By Dr. Don Newbury
Corsicana Daily Sun
Persons of a certain age waxed melancholy recently upon the death of a musical icon, Mitch Miller. He of “follow-the-bouncing-ball” fame, along with his orchestra, was much in the nation’s entertainment spotlight with a weekly TV show on NBC in the 1960s. Miller died a year shy of his 100th birthday.
My Uncle Mort, who just turned 98 years of age, remembers a lament associated with the popular musician. A half-century ago, Mort made this observation: “In the days of my youth, my life was one of wine, women and song. Nowadays, it’s Metrecal, the old gal and ‘Sing Along with Mitch.’”
Tony Bennett credits Miller with providing the impetus to get his career “off and running,” and in 1955, Mitch had a number one hit with “The Yellow Rose of Texas.”
It is that time again. Their loins girded, educators are at their posts, ready to greet youngsters and their bright shiny faces in classrooms throughout the land.
In short, school has started.
One elementary school teacher, listening to recitations of Henry Van Dyke’s “America for Me” poem for the zillionth time, claims that times do occur when teachers “tune out.”
A fifth grader caught her attention, though, with his recitation of the first verse. “’Tis fine to see the old world, and travel up and down, among the famous places and cities of renown. To admire the crumbly castles and the statues and the kings. But now I think I’ve had enough of AMPUTATED things.”
She’s pretty sure he meant “antiquated.”
Educators are urged to have pens and pads at the ready. What their students say and do can make a book some day.
One distinctive group of youngsters typically is identified by just two letters--“PK.”
They are, of course, “preachers’ kids,” whose words and deeds are on display daily in their worlds of “fishbowl living.”
Rev. Robert Mattson, who frequently preaches and/or sings at funerals, is often accompanied by his 11-year-old son, T J. While his dad is at work, he typically busies himself by reading or playing electronic games in a quiet room adjacent to the sanctuary.
At a recent funeral, just as Mattson entered the sanctuary, his son offered this encouragement: “Knock ‘em dead, Dad,” he said.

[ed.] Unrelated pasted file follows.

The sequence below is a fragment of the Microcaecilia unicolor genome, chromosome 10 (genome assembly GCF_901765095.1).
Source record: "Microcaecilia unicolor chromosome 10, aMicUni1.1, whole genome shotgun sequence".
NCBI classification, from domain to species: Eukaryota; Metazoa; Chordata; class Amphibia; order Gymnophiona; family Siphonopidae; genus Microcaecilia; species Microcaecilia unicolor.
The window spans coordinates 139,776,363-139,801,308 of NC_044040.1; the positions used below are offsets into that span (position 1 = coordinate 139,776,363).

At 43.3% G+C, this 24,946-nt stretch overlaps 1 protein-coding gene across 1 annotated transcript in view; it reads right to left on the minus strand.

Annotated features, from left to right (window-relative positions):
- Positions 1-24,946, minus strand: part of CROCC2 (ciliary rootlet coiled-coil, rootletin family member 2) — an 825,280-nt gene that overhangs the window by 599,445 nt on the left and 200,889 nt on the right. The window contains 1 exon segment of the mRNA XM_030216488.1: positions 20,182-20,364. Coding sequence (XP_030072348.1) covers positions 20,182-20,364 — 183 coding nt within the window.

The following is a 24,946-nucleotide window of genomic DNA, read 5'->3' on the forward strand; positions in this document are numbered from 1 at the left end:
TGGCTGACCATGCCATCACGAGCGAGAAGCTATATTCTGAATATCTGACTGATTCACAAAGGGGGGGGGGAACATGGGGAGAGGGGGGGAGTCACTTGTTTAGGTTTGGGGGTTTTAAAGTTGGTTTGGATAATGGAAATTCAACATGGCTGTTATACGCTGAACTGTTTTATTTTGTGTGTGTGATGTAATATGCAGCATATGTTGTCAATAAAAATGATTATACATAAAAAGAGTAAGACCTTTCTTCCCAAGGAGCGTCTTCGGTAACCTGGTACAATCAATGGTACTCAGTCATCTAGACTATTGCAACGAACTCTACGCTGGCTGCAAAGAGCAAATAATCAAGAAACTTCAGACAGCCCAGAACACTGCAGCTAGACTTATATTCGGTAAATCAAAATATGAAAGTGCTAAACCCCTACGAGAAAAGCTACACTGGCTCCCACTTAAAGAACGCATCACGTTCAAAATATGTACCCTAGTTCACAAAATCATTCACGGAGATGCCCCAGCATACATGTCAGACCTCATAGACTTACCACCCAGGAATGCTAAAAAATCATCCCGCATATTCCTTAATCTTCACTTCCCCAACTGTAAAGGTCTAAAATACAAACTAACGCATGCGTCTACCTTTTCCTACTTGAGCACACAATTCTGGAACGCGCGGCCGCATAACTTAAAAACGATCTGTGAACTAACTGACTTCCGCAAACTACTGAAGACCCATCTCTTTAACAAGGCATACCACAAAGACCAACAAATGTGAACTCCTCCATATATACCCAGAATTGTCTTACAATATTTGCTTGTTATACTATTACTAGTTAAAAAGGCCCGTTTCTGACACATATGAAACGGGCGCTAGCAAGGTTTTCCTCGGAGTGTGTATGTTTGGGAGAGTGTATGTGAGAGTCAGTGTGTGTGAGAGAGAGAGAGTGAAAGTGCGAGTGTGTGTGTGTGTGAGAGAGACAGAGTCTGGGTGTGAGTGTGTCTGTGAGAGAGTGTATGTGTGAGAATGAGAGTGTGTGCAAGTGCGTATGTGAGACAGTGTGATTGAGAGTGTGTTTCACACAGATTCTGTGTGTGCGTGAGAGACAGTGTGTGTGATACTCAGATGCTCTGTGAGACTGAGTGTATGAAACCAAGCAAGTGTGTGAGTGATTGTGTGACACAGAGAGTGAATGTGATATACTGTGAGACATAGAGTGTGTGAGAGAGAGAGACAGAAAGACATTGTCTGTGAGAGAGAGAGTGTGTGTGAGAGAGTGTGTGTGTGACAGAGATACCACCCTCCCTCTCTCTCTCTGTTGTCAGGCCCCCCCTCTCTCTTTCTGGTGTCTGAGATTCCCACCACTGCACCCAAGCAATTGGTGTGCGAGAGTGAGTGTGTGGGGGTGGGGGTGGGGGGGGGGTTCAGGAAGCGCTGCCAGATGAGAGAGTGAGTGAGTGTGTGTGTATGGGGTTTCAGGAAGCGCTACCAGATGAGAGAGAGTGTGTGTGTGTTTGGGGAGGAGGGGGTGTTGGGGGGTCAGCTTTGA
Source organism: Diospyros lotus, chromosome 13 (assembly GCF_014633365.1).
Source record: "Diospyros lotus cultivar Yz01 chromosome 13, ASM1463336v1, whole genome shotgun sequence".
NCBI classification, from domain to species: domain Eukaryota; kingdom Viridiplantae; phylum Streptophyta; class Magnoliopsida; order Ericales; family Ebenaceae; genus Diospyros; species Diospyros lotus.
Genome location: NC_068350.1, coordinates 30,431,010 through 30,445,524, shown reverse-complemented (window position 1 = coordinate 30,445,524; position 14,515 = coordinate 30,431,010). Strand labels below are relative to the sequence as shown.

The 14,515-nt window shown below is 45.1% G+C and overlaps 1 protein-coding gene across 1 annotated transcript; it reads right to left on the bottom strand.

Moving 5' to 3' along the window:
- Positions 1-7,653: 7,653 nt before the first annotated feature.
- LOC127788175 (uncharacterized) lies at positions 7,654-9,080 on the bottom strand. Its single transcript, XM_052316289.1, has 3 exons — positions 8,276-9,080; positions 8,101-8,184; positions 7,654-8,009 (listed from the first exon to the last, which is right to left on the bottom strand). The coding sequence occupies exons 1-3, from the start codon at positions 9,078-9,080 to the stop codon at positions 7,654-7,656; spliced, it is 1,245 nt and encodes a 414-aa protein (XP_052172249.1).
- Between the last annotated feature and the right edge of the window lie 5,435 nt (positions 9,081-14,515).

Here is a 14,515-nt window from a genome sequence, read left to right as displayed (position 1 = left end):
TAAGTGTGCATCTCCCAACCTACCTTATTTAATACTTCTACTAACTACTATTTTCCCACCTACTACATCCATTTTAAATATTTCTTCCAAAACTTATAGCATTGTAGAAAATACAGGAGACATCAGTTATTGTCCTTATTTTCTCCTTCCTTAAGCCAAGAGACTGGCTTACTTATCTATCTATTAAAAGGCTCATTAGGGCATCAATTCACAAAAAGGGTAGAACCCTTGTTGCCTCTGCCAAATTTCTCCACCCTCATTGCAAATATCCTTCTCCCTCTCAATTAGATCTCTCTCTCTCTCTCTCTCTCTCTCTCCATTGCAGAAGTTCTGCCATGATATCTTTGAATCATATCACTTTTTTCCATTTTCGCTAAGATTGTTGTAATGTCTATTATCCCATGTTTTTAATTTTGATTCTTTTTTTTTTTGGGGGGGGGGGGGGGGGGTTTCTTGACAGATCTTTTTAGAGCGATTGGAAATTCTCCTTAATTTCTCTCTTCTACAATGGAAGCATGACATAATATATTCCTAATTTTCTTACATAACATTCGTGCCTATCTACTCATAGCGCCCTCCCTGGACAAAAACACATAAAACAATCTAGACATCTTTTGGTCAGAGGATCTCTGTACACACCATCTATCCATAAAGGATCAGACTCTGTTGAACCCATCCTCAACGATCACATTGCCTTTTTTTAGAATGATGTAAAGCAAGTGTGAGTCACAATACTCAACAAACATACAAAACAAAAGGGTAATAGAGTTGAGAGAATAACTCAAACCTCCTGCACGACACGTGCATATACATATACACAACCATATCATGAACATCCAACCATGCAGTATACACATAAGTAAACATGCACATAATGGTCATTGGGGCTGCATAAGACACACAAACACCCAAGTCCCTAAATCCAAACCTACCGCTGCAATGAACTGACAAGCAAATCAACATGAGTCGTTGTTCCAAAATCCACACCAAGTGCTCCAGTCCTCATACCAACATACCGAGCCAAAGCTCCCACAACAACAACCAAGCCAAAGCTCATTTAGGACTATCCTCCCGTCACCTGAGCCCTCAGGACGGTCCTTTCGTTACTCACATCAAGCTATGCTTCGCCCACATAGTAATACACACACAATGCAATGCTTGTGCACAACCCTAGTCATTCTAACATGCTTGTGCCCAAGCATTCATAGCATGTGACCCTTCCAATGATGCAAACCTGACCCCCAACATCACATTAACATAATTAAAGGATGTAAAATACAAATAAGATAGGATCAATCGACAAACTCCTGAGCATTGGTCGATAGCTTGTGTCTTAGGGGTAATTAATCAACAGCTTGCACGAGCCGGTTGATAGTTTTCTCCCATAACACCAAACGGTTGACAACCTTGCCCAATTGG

A nameless boy of yesteryear just didn’t “gee-haw” with arithmetic. The teacher rattled off a series of multiplication questions. To the youngster, they sounded like so: “Billy, tell me what’s two tum two, what’s two tum three, what’s two tum four?”
The youngster’s blank stare lingered as if set in stone.
“Mrs. Wilson,” he whined, “You can stop right there — I don’t even know what ‘tootum’ is!”
Here’s wishing teachers, at all levels everywhere, the very best in this new school year, and the same wish goes for students, too.
May students regularly hear an inspiring quote which can be attributed only to anonymity.
It reads: “When the world says, ‘Give up,’ hope whispers back, ‘Try it one more time.’”
A final mention this week concerns Henry V, ruler of the Holy Roman Empire some 500 years ago. Many of his quotes have survived the ravages of centuries. Even then, who knows how many of his statements were original? One Internet source credits him with the “I came, I saw, I conquered” quote. Many folks think it was Julius Caesar who first strung these words together, albeit in Latin, during his rule in the late “BC” years.
Tabbed as the “wise ruler,” Charles V came up with this gem: “I speak Spanish to God, Italian to women, French to men and German to my horse!”
He’s also credited with a similar quote: “Italian is the language for opera; French is the language for love; German is the language for war; English is the language to train horses, and Spanish is the language to speak with God.”
Dr. Don Newbury is a speaker in the Metroplex. He may be reached by e-mail at email@example.com. His Web site is www.speakerdoc.com. Want to “Soundoff” on this story? E-mail: firstname.lastname@example.org